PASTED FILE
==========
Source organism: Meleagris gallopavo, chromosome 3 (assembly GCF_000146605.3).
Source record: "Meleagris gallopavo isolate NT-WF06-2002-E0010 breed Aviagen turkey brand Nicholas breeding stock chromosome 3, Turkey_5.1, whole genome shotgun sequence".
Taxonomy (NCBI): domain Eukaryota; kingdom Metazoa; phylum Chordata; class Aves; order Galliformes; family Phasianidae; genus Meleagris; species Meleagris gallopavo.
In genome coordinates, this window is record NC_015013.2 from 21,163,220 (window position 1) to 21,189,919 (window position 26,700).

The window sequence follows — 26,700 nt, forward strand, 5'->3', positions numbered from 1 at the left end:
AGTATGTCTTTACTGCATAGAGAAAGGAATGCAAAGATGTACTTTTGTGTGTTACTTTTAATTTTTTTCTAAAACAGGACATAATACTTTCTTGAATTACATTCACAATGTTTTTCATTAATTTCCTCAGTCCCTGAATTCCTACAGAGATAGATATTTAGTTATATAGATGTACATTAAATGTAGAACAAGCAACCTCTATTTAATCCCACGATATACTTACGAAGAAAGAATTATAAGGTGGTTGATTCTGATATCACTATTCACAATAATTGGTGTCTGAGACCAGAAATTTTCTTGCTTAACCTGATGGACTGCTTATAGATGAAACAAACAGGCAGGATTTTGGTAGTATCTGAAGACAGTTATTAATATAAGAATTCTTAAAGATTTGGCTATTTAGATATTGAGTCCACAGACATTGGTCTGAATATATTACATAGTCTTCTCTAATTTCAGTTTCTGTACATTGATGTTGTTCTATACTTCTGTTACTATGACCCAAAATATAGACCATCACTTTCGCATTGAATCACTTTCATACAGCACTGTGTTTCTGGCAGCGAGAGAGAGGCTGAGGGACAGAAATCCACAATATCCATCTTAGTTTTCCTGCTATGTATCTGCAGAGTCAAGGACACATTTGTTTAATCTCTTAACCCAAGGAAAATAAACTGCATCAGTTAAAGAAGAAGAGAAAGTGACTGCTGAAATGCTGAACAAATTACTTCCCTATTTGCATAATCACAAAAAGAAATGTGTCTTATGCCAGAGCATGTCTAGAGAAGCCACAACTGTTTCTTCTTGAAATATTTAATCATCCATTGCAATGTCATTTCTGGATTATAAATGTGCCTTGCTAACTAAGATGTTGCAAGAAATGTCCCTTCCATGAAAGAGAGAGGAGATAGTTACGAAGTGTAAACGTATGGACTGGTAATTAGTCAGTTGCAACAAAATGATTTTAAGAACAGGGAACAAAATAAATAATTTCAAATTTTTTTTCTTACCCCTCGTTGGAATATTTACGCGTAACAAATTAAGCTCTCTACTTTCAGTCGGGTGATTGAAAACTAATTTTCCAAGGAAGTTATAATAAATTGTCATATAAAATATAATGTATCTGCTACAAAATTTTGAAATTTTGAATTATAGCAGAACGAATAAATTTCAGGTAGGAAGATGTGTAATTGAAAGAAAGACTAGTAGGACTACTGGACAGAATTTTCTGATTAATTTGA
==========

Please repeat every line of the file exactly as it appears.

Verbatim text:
Source organism: Meleagris gallopavo, chromosome 3 (assembly GCF_000146605.3).
Source record: "Meleagris gallopavo isolate NT-WF06-2002-E0010 breed Aviagen turkey brand Nicholas breeding stock chromosome 3, Turkey_5.1, whole genome shotgun sequence".
Taxonomy (NCBI): domain Eukaryota; kingdom Metazoa; phylum Chordata; class Aves; order Galliformes; family Phasianidae; genus Meleagris; species Meleagris gallopavo.
In genome coordinates, this window is record NC_015013.2 from 21,163,220 (window position 1) to 21,189,919 (window position 26,700).

The window sequence follows — 26,700 nt, forward strand, 5'->3', positions numbered from 1 at the left end:
AGTATGTCTTTACTGCATAGAGAAAGGAATGCAAAGATGTACTTTTGTGTGTTACTTTTAATTTTTTTCTAAAACAGGACATAATACTTTCTTGAATTACATTCACAATGTTTTTCATTAATTTCCTCAGTCCCTGAATTCCTACAGAGATAGATATTTAGTTATATAGATGTACATTAAATGTAGAACAAGCAACCTCTATTTAATCCCACGATATACTTACGAAGAAAGAATTATAAGGTGGTTGATTCTGATATCACTATTCACAATAATTGGTGTCTGAGACCAGAAATTTTCTTGCTTAACCTGATGGACTGCTTATAGATGAAACAAACAGGCAGGATTTTGGTAGTATCTGAAGACAGTTATTAATATAAGAATTCTTAAAGATTTGGCTATTTAGATATTGAGTCCACAGACATTGGTCTGAATATATTACATAGTCTTCTCTAATTTCAGTTTCTGTACATTGATGTTGTTCTATACTTCTGTTACTATGACCCAAAATATAGACCATCACTTTCGCATTGAATCACTTTCATACAGCACTGTGTTTCTGGCAGCGAGAGAGAGGCTGAGGGACAGAAATCCACAATATCCATCTTAGTTTTCCTGCTATGTATCTGCAGAGTCAAGGACACATTTGTTTAATCTCTTAACCCAAGGAAAATAAACTGCATCAGTTAAAGAAGAAGAGAAAGTGACTGCTGAAATGCTGAACAAATTACTTCCCTATTTGCATAATCACAAAAAGAAATGTGTCTTATGCCAGAGCATGTCTAGAGAAGCCACAACTGTTTCTTCTTGAAATATTTAATCATCCATTGCAATGTCATTTCTGGATTATAAATGTGCCTTGCTAACTAAGATGTTGCAAGAAATGTCCCTTCCATGAAAGAGAGAGGAGATAGTTACGAAGTGTAAACGTATGGACTGGTAATTAGTCAGTTGCAACAAAATGATTTTAAGAACAGGGAACAAAATAAATAATTTCAAATTTTTTTTCTTACCCCTCGTTGGAATATTTACGCGTAACAAATTAAGCTCTCTACTTTCAGTCGGGTGATTGAAAACTAATTTTCCAAGGAAGTTATAATAAATTGTCATATAAAATATAATGTATCTGCTACAAAATTTTGAAATTTTGAATTATAGCAGAACGAATAAATTTCAGGTAGGAAGATGTGTAATTGAAAGAAAGACTAGTAGGACTACTGGACAGAATTTTCTGATTAATTTGA